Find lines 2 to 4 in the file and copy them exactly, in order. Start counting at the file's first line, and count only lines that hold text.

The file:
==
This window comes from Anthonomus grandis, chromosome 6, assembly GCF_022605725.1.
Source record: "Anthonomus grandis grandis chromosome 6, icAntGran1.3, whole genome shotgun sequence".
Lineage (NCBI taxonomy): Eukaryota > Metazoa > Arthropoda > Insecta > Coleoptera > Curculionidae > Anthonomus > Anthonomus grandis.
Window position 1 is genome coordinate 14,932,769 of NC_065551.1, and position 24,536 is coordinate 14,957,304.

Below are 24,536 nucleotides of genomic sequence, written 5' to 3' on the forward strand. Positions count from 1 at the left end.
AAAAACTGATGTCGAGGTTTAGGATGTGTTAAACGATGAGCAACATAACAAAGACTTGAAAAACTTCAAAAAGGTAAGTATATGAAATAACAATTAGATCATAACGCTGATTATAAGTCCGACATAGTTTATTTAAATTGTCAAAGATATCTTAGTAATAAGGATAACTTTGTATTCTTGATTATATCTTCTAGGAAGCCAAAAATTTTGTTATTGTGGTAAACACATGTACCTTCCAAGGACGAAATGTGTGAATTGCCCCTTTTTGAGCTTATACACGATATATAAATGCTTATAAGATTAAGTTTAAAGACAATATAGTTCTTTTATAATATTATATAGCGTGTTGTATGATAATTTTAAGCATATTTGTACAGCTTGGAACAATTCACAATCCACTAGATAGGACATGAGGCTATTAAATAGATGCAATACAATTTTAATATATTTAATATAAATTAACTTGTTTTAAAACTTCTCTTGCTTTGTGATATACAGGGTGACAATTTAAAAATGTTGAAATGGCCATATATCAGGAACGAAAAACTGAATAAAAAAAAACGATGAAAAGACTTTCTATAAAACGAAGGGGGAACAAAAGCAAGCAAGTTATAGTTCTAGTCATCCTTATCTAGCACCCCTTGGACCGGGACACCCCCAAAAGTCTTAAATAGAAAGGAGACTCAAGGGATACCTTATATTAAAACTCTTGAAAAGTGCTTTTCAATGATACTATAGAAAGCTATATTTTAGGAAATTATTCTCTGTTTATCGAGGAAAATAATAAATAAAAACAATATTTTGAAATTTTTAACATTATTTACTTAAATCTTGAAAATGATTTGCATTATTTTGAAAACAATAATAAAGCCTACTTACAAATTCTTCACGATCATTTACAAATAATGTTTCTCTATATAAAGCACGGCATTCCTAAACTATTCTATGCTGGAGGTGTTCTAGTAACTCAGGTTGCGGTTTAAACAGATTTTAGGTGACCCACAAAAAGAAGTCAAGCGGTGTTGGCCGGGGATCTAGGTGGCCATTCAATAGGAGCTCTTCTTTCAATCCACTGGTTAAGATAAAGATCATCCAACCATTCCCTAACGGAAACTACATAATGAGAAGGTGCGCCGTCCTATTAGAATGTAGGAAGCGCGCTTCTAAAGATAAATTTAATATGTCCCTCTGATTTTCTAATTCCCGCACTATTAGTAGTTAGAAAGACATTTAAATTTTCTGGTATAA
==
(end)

Source record: "Anthonomus grandis grandis chromosome 6, icAntGran1.3, whole genome shotgun sequence".
Lineage (NCBI taxonomy): Eukaryota > Metazoa > Arthropoda > Insecta > Coleoptera > Curculionidae > Anthonomus > Anthonomus grandis.
Window position 1 is genome coordinate 14,932,769 of NC_065551.1, and position 24,536 is coordinate 14,957,304.